(iii) Three human factors, for the location of an industry are labour, transport and government policies. But the best location depends on the least cost of the transportation cheap and skilled labour and favourable government policies.
(iv) Basic industries are those industries which supply their products or raw materials manufacture other goods e.g., iron and steel and copper smelting, aluminium smelting and
(v) The important raw materials used 111 the manufacturing of cement are limestone silica-alumina and gypsum. 

Q3. Write the answers to the following questions in 100 words:
(i) How are integrated steel plants different from mini steel plants? What problems does the industry face? What recent developments have led to a rise in the production capacity?
(ii) How do industries pollute the environment?
(iii)Discuss the steps to be taken to minimise environmental degradation by industry?

Ans. (i) (a) Integrated steel plants are large. They handle everything in one complex from putting together raw material to steelmaking, rolling and shaping e.g., Durgapur steel plant. 0n the other hand, mini steel plants are smaller, have electric furnaces, use steel scrap and sponge iron. They have re-rollers that use steel ingots as well. They produce mild and alloy steel of given specifications.
(b) The following problems are being faced by this industry (1) High costs and limited availability of coking coal (2) Lower productivity of labour (3) Irregular supply of energy and (4) Poor infrastructure.
(c) Liberalisation and Foreign Direct Investment have led to a rise in the production capacity of the steel industry. Efforts of private entrepreneurs have given a boost to the industry. However, there is a need to allocate resources for research and development to produce steel more competitively.
(ii) Industries have increased pollution and degraded environment. Industries create types of pollution, namely, air, water, thermal and noise. These are explained as given below :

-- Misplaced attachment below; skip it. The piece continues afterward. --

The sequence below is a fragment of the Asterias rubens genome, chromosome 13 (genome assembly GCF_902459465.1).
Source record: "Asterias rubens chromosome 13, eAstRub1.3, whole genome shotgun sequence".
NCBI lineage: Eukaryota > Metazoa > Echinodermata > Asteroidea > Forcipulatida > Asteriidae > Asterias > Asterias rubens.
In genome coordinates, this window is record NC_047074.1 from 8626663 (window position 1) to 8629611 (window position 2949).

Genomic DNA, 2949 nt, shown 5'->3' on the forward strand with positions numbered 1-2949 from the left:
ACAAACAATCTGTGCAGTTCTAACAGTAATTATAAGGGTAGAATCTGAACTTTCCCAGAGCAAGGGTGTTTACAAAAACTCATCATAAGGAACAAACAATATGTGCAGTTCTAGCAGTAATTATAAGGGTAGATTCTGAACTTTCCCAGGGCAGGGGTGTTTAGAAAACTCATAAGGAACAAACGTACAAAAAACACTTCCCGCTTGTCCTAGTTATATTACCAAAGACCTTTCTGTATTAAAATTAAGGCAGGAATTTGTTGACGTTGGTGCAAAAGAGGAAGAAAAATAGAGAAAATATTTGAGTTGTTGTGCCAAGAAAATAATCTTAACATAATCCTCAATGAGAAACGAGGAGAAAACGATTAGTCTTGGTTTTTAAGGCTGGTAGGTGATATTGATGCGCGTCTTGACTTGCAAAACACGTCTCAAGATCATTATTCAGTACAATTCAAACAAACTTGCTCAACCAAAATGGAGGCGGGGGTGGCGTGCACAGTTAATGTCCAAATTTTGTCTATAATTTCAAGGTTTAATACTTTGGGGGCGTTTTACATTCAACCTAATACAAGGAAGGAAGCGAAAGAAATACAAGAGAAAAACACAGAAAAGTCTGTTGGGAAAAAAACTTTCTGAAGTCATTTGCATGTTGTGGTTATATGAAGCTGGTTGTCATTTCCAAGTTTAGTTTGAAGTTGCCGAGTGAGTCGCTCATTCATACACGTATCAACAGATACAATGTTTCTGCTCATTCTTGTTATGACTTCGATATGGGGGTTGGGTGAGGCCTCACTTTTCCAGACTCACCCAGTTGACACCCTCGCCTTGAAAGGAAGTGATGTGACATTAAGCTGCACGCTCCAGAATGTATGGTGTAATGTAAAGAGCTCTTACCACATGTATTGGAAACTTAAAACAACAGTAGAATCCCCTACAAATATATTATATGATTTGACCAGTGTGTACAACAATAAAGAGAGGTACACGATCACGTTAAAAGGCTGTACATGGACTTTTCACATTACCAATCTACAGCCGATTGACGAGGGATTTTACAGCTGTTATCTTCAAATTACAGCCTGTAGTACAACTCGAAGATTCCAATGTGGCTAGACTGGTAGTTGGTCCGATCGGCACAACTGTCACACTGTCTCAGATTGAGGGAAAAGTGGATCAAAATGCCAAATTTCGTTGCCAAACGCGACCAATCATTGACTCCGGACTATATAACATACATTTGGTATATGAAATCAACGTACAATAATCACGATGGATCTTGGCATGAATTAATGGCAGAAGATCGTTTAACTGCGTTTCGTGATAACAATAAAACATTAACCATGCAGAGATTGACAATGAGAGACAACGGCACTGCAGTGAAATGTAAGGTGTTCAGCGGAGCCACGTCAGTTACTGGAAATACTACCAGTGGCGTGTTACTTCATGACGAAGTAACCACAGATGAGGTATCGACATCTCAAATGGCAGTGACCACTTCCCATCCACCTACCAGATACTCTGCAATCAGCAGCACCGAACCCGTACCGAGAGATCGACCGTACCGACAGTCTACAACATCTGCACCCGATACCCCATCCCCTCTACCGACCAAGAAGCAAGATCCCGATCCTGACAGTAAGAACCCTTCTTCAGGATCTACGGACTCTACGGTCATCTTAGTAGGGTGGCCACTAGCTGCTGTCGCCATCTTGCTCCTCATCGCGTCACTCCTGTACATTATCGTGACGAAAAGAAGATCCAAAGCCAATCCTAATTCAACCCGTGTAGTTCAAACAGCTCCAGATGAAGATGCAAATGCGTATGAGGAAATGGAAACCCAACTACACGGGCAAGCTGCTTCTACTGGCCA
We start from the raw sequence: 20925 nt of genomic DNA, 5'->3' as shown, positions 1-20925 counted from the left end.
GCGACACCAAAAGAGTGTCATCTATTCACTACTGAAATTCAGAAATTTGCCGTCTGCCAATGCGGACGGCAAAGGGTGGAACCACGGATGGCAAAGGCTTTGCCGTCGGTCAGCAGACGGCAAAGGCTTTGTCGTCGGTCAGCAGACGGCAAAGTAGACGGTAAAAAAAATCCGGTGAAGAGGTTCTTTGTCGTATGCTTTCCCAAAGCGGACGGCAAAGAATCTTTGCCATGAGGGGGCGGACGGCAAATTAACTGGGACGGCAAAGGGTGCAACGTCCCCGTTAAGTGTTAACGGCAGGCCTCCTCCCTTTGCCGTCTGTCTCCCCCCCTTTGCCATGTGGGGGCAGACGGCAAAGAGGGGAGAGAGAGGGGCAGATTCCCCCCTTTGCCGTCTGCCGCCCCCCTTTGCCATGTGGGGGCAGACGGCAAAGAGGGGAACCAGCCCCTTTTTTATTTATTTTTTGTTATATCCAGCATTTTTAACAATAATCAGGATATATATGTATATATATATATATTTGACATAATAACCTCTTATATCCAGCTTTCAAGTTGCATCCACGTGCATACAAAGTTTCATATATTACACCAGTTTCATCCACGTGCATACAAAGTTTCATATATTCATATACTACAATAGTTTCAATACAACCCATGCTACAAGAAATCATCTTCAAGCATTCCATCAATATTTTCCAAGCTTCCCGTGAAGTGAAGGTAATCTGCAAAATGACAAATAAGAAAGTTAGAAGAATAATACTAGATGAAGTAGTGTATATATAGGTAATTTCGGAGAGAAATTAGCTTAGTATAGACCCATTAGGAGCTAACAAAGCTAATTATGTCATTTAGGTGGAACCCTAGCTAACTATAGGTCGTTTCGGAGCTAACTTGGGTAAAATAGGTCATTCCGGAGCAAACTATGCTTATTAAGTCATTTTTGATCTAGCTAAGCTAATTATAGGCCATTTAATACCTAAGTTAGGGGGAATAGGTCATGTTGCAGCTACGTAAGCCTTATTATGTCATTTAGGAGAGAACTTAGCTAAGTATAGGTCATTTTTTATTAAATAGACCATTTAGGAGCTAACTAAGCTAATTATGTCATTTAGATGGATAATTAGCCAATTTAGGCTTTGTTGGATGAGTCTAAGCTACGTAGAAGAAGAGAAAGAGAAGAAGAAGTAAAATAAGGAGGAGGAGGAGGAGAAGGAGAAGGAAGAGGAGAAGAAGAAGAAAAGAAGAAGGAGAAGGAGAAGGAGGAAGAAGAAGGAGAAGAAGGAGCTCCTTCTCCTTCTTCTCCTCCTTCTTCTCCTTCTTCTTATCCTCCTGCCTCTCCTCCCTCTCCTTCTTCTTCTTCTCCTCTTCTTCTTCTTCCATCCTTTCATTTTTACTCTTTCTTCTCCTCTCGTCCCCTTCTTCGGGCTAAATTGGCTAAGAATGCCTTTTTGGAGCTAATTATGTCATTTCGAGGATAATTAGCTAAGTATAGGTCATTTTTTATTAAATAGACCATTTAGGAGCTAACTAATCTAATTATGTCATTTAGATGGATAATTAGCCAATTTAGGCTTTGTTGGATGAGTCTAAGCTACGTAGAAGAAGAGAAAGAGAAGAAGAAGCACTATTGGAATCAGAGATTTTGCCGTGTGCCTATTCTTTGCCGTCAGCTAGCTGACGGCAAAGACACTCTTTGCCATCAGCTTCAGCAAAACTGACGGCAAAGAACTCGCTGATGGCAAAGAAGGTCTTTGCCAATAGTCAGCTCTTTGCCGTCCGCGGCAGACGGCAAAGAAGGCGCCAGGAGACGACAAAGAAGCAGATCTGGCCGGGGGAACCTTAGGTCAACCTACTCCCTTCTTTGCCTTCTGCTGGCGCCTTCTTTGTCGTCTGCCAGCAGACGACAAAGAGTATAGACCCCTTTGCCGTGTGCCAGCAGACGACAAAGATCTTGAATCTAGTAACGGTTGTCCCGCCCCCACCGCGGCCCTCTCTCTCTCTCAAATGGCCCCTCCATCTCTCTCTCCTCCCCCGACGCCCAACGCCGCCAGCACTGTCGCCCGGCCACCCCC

(a) Air pollution: The smoke emitted by the industries pollute air and water badly. (1) Air pollution is caused by the presence of a high proportion of undesirable gases such as sulphur dioxide and carbon monoxide. 
(2) Airborne particulate materials contain both solid and liquid particles such as dust, sprays mist and smoke. 
(3) Smoke is emitted by chemical and Paper factories, brick kilns, refineries and smelting plants, and burning of fossil fuels in big and Small factories that ignore pollution norms. 
(4) The gas leaks can be very hazardous with longterm effects. For example, Bhopal Gas tragedy killed hundreds of people and adversely affected human health, animals, plants etc. as a whole.

(b) Water pollution : (1) The industrial eMuents, both organic and inorganic, are discharged into rivers. They pollute the water. 
(2) Coal dyes, soaps, pesticides, fertilisers are 80me common pollutants of water. 
(3) The main industries that pollute water are paper, pulp, textiles, chemical, petroleum and electroplating. 
(4) These industries let out dyes, detergents, acids, salts and heavy metals like lead and mercury pesticides into the water bodies. 
(5) Fly ash, Phospo gypsum and iron and steel slags are the major solid wastes in India.

(c) Thermal pollution
(1) Thermal pollution of water occurs when hot water from factories and thermal plants is drained into the rivers and ponds before cooling. 
(2) Wastes from nuclear power plants, nuclear and weapon production facilities cause cancers, birth defects and miscarriages. 
(3) Dumping of wastes especially glass, harmful chemicals, industrial effluents, packagings, salts and garbage renders the soil useless. 
(4) Rainwater percolates to the soil carrying the pollutants to the ground and the groundwater also gets contaminated.